As far as the topic, it seems to me that the Scottish music notation is more specific about how things get notated, as far as ornaments. Alot of the Irish and American old time may not even notate ornaments, its just left up to the fiddler how and what/when ornaments are played. my observations...not facts.
I went with a Scottish term because Ashokan is written in the style of a Scottish Lament. Unger describes his tune as a "a Scottish lament written by a Jewish guy from the Bronx."
Seems Folk music, in general, is notorious for using regionally different terms for techniques AND titles for tunes. Even Classical music notation has multiple different terms for many things! This is understandable for use in the past, but with the current global state of "high speed" communication it would really be nice to have consensus across the board. I won't hold my breath. (lol)
...just a note, everywhere I've searched describes a "cut" as only 2 different notes, 1 gracenote followed by whatever note it lands on - never more. Am I missing something? The example in the 1st post of this thread is of 2 gracenotes (not 1) falling onto a lower note - so more than a cut, but less than a roll... "The Waterfall".
LMAO! I watched a Kevin Burke video where he won't say the word "cut" anywhere in it, but calls ALL gracenotes (including the ones in rolls) "interruptions"!
There ya go.
FINALLY! The sun hasn't been out here for 2 weeks (maybe more, not really counting) - was starting to feel like I should just go into hibernation.
Wishing a bit of sunshine for ALL of you!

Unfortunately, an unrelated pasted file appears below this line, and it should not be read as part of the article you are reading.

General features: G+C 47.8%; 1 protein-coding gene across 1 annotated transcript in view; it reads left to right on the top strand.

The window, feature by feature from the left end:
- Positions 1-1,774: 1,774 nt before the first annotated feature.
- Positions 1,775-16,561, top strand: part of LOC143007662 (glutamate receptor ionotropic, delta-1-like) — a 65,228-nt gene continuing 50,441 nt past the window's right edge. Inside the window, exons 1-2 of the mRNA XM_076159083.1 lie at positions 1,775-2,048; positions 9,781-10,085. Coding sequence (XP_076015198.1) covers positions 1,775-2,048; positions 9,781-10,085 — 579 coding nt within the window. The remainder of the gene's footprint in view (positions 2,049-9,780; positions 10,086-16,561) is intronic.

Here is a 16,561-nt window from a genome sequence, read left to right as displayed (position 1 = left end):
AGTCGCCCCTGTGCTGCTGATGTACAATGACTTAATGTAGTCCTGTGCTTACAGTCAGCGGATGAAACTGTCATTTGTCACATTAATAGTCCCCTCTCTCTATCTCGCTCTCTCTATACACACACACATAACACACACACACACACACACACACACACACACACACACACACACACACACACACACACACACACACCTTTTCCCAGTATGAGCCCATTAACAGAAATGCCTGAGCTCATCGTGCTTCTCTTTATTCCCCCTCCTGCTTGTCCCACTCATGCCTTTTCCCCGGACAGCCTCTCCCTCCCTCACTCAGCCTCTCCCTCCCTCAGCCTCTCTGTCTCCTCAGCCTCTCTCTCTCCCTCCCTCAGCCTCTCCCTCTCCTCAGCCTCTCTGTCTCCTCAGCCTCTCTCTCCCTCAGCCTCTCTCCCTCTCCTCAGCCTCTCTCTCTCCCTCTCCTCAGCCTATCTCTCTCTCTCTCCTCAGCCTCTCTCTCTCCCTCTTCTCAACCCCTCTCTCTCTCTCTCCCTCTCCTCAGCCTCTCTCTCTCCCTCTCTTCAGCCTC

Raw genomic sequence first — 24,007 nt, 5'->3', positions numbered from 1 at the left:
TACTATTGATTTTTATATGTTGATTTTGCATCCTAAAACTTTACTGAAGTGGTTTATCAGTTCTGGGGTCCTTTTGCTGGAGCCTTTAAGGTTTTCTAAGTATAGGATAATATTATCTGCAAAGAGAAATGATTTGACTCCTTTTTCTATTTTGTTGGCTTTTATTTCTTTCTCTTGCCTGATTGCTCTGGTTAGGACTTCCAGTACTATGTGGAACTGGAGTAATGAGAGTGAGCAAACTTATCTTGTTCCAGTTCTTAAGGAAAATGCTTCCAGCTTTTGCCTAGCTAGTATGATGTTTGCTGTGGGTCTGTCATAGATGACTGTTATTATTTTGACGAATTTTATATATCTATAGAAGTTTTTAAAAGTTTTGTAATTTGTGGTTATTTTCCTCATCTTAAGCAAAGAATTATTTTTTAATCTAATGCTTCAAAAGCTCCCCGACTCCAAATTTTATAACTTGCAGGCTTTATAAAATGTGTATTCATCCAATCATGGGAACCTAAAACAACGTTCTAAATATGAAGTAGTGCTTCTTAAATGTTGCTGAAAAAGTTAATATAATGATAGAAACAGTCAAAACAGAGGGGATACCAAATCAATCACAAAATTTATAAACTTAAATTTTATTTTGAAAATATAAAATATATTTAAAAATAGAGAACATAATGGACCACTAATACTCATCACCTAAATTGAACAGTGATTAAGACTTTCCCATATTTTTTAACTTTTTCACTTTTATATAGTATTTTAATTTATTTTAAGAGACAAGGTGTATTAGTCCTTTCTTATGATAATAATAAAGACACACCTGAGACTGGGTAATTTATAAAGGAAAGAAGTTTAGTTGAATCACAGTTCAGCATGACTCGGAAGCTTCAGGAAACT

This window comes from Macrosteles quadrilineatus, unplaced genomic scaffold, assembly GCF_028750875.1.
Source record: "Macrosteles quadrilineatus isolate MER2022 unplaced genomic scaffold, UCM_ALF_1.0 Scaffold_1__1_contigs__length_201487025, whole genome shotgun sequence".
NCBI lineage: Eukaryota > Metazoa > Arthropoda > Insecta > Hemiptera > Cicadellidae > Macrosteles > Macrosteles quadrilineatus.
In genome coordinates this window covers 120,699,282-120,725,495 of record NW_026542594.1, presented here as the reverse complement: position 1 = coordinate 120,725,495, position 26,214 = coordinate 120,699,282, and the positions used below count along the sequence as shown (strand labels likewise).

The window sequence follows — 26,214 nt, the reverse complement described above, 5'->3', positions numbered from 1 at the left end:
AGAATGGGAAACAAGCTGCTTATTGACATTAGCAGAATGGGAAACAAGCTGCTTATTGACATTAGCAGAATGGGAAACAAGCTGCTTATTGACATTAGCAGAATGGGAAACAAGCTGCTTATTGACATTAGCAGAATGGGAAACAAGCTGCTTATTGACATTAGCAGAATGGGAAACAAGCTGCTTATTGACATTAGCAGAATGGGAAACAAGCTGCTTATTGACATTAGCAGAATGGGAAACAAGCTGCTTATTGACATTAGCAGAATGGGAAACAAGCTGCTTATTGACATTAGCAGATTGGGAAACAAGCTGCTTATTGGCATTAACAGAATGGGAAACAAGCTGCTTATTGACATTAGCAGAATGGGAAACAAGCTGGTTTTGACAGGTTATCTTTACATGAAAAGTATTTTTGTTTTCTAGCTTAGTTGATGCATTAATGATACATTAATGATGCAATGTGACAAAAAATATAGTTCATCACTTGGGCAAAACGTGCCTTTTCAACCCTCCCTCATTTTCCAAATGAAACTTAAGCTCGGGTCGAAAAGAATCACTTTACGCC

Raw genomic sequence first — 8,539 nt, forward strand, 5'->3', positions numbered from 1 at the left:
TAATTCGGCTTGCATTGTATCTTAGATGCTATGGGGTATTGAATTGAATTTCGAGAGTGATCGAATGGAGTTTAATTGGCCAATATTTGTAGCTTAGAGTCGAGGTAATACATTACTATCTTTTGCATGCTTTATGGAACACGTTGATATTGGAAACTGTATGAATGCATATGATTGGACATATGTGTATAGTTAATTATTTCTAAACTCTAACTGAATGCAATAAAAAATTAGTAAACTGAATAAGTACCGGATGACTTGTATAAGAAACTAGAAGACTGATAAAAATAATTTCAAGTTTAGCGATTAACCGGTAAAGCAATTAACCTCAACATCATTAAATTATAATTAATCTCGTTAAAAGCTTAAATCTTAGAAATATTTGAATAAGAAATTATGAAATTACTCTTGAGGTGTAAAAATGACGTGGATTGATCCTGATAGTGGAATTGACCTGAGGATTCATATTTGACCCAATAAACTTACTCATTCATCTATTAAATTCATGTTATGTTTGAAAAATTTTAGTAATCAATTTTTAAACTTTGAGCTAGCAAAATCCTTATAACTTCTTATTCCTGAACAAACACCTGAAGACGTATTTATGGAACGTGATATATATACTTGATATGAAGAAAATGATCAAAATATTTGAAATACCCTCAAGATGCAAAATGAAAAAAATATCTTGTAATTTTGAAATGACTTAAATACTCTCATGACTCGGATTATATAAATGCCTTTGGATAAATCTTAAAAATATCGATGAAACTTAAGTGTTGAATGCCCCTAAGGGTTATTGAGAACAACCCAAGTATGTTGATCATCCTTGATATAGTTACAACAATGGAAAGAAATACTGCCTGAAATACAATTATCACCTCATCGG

Interruptions is probably a better way of putting it, like I said to Greg i have heard Irish players, play tunes differently every time they do them. personally I think getting the feel across is more important than anything, and the 'interuptions,,' play a huge part in the general feel of a tune.
I have been told recently to stop reading the music for fiddle tunes altogether as even though I was improving I was becoming robotic, advice was to learn all fiddle tunes by ear and put my own interpretation into them, not meaning change them completely but put my own stamp on them, same person said classical players dont make good fiddle players as they are too rigid, sticking to the rules. Dont know if thats true or not.
Apparently if there are two cuts before the note its called a pat.
By the way whats the sun? I thought it was a myth, very occasionally I see a massive golden orb in the sky and fall down worshipping it, as does everyone else who lives in the north of England, is that it?🌞😁
Im gonna go with a cut as just tapping the string above the melody note to make a percussive type interruption of the note. I havent really done much on the Scottish side so would probably have to change the definition when playing those tunes. I feel being able to read music and learn by ear is best of both worlds. Kevin Burke, since we mention his name alot, studied classical before/during his Irish stuff. Pretty sure if someone can play those pieces they could pickup on the folk stuff if they wanted. Again an opinion...I havent been around classical players trying to break into the trad scene...as far as I know. With the internet now its wide open on whats out there to learn. I cant imagine not having it as an aide. In a few seconds most tunes are at our fingertips..no pun intended.